You can pay for quality once!

Hobiedog 08-19-2006 09:48 PM

There are several AV receivers which play 2 sources
 
While this doesn't directly address your question, I thought I'd just give this tip. Onkyo and other AV receivers will play two sources of music or video. Through the AV receiver, you could listen to an MP3 on your porch while other watch a DVD with surround sound in the living room.

Just F.Y.I.

John

darren 08-30-2006 10:22 PM

Quote:

Originally Posted by fhivinylwindows
Yes monster wire is over-priced but unless someone can show me a product that will last as long or longer, I will continue to use it.

How about some good SJOW(may be overkill for inside a wall). When I was doing live sound we used regular old 8, 4, or 2 conductor SJOW(type of extension cord) and that stuff will last you forever. I bet a month of the crap those cables went through would leave a monster cable looking pretty sad.

Monster cable is the biggest waste of money ever, there playing on the fact that most comsumers have no clue what there talking about. If a company can sell a $500 power bar or sell cable that costs $15 a foot you have to realize that there bull************ting you somehwhere.

Just my opionion, if you want speaker wire go to home depot but some 12/2 SJOW and you will set for life, especially if your running in walls.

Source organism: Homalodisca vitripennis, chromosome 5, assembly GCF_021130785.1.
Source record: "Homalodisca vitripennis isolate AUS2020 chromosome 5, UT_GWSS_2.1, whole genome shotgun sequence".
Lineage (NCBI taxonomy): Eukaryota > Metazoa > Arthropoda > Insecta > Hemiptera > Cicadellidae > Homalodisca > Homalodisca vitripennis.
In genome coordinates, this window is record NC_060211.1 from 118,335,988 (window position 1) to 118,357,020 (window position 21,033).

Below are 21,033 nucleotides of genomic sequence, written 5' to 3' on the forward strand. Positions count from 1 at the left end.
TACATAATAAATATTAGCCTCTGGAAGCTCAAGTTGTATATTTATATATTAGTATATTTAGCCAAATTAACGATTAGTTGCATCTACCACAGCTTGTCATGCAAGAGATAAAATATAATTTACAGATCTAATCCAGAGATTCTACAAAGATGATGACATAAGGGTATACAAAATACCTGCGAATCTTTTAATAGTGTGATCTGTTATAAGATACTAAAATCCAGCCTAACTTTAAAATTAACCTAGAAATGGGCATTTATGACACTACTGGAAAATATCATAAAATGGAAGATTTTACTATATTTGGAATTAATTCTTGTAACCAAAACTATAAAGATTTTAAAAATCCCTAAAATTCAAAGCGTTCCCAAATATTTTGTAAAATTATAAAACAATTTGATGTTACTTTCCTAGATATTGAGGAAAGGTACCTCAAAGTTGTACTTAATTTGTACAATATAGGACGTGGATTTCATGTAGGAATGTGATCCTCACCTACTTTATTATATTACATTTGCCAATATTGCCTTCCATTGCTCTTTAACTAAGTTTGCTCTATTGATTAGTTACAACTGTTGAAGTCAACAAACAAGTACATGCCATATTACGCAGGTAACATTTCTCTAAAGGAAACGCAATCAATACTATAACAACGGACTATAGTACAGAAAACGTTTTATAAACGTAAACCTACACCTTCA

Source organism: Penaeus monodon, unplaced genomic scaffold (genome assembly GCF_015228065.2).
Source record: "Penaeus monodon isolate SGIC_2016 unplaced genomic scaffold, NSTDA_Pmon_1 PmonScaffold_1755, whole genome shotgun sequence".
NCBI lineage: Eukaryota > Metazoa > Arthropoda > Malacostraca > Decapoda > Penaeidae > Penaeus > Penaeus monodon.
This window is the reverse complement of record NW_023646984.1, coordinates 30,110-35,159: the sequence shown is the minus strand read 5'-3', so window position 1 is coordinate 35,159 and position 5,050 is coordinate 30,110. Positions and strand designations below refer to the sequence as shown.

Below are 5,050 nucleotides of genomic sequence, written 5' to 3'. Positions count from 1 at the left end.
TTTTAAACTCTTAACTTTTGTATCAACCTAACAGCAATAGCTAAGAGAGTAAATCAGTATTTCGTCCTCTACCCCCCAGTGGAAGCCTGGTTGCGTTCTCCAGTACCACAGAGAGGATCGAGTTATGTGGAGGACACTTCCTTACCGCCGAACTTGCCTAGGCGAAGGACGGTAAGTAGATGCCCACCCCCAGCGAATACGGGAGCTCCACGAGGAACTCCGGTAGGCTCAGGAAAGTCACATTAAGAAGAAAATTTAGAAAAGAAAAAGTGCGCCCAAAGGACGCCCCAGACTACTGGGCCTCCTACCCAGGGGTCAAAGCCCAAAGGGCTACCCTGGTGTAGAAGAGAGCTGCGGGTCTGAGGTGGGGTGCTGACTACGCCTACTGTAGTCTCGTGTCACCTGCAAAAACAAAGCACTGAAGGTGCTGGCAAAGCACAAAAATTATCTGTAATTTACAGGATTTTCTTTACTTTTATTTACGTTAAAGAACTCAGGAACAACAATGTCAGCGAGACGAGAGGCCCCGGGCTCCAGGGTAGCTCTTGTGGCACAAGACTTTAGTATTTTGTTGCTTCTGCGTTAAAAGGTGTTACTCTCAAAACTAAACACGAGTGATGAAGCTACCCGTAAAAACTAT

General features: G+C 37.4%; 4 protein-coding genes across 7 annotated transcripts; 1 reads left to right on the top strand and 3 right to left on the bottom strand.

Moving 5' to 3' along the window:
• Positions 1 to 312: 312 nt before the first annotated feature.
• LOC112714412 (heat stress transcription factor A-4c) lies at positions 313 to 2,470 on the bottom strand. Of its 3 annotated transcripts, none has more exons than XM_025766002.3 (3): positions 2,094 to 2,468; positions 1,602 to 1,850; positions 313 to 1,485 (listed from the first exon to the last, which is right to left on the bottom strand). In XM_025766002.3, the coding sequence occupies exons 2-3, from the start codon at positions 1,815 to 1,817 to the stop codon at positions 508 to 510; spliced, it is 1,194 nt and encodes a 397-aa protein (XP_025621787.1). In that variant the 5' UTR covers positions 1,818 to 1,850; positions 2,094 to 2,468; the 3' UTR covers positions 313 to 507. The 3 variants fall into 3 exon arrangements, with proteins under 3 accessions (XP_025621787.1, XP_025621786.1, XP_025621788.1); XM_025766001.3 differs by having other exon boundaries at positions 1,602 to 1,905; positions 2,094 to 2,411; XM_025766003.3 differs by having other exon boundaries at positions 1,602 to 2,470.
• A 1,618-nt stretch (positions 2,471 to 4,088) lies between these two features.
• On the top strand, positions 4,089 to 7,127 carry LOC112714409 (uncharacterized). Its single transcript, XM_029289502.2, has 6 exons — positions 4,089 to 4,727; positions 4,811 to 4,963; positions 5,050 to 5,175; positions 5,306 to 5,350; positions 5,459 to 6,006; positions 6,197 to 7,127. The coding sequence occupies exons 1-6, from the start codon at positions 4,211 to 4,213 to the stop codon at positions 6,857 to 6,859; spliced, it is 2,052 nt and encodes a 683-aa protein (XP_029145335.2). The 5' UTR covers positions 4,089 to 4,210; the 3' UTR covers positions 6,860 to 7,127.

ERIK2173 09-01-2006 05:43 PM

I've used both ends of the spectrum for speaker cables. Well not both ends because if you really want you can spend $5000 or more for some 6 foot speaker cables. I initially thought Monster was the best thing there was, then I had to re-arrange my home theater and didn't want to pay the price for the Monster stuff. At that point I just used 12 gauge wire from Home Depot. I had one of my friends hook up the wires without telling me which ones they were and I could not tell the difference, my version of a blind test. But after about 2 years the copper in the Home Depot cable had oxidized and turned all green and the sheathing is no longer as flexible as it was. This made it hard to hide the wires properly. After doing some research I bought wire from bluejeanscable.com, I use the Canare wires for the fronts which I added bannana plugs to and I am using the Belden wire for my surrounds. The Belden is very flexible and rated for inwall use. Both are much cheaper than any of the Monster stuff out there and in my experience the quality is much better. I think Monster is for cables what Bose is for stereo and home theater, they have made all their money on marketing and making people who don't know any better (myself at one time included) think that they are the best.